Glossary: Fixed income investments

Financial securities that generate a fixed amount of income that does not vary over the life of the investment. They are generically referred to as bonds but are known as gilts in the UK. They are issued by the government, public companies and local authorities to raise money and sell off debt in the shape of a bond that promises to pay the holder a fixed rate of interest (the coupon) on a specified date for a specified period (although some bonds can be undated). Bond prices fluctuate on the market and the level of fixed interest the bond provides determines the price. The higher the price paid for a bond, the less interest it yields. For example, if a bond is issued at £100 (known as “par”) and pays a 10% coupon in an economic environment where base rate is 5%, the 10% coupon looks attractive, so sellers move in on a fixed supply and prices double to £200 (the bond is trading “over par”), so the bond is still paying 10% of its original £100 face value as a coupon but because it was bought for £200, it now yields 5%.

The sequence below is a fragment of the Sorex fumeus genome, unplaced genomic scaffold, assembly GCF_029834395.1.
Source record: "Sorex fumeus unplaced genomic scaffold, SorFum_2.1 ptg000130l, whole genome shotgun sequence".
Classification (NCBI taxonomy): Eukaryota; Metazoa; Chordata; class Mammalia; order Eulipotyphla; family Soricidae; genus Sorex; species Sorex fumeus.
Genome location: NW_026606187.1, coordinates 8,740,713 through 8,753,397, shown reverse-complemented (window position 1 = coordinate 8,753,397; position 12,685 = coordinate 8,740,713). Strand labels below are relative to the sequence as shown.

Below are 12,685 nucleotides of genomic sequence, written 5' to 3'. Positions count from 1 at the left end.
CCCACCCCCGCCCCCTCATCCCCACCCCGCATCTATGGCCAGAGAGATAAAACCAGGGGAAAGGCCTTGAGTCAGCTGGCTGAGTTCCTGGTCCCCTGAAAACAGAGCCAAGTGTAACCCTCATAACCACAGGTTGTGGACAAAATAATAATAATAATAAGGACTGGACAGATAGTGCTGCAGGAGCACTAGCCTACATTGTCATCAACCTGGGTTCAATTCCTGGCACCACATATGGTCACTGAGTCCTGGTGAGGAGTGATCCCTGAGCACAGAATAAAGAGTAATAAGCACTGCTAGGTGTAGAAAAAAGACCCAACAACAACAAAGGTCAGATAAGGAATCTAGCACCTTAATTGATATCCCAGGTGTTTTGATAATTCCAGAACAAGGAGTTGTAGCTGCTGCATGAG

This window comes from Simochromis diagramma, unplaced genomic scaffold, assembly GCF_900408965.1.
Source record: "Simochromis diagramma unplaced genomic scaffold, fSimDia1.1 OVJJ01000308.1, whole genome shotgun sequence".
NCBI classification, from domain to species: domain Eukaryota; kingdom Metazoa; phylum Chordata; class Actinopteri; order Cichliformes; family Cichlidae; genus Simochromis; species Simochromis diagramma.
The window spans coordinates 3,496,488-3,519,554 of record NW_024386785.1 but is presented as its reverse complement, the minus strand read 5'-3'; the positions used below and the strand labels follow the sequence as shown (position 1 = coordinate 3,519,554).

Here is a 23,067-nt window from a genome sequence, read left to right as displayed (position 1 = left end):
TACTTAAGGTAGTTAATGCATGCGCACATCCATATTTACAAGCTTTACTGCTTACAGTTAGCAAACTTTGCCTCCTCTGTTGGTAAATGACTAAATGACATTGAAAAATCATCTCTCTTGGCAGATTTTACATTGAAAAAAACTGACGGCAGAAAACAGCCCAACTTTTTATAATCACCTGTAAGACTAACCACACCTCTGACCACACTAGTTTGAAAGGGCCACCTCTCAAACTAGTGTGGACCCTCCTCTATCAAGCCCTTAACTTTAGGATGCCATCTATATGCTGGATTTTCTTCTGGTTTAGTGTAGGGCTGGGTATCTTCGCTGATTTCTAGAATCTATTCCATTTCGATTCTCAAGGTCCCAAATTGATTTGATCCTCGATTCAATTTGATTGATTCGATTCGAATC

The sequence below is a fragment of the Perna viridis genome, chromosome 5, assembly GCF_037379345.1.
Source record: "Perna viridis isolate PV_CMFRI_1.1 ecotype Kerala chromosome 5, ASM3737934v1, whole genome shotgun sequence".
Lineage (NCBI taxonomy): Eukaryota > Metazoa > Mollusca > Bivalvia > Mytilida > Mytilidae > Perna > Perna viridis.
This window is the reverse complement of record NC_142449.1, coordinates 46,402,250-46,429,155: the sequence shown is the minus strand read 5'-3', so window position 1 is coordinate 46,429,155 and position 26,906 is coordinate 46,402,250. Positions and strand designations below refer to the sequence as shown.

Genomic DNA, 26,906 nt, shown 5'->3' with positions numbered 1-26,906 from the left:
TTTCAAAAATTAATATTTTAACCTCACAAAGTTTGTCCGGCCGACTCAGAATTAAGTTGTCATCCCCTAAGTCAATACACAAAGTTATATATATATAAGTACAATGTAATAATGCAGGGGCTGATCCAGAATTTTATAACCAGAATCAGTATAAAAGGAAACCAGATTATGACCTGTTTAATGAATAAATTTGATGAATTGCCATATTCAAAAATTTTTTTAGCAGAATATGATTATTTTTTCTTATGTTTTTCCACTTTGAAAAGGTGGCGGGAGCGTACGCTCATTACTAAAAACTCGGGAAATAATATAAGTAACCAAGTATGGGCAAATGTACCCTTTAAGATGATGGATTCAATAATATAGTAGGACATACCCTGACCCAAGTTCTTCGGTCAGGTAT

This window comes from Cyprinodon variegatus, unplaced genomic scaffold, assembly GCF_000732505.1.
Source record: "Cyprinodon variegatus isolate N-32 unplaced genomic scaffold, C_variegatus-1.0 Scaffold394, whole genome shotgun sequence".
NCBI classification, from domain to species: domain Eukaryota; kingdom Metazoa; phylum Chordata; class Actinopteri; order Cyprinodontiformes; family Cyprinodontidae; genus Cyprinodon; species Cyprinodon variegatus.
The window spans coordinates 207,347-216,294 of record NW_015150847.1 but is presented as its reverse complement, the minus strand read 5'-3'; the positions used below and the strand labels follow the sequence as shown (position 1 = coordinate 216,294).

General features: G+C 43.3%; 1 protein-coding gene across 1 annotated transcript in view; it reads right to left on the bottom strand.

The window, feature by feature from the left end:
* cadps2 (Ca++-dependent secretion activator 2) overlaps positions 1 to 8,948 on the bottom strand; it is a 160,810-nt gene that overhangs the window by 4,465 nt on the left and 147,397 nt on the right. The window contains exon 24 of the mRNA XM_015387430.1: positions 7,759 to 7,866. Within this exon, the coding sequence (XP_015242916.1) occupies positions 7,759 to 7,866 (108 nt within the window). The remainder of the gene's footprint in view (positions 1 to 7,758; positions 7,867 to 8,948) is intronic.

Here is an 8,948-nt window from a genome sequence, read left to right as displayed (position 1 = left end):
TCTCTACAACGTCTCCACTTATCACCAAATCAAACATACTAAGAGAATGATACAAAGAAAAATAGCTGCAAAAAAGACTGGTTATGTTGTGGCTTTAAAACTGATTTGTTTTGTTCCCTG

Relevant to: First-time investor

More about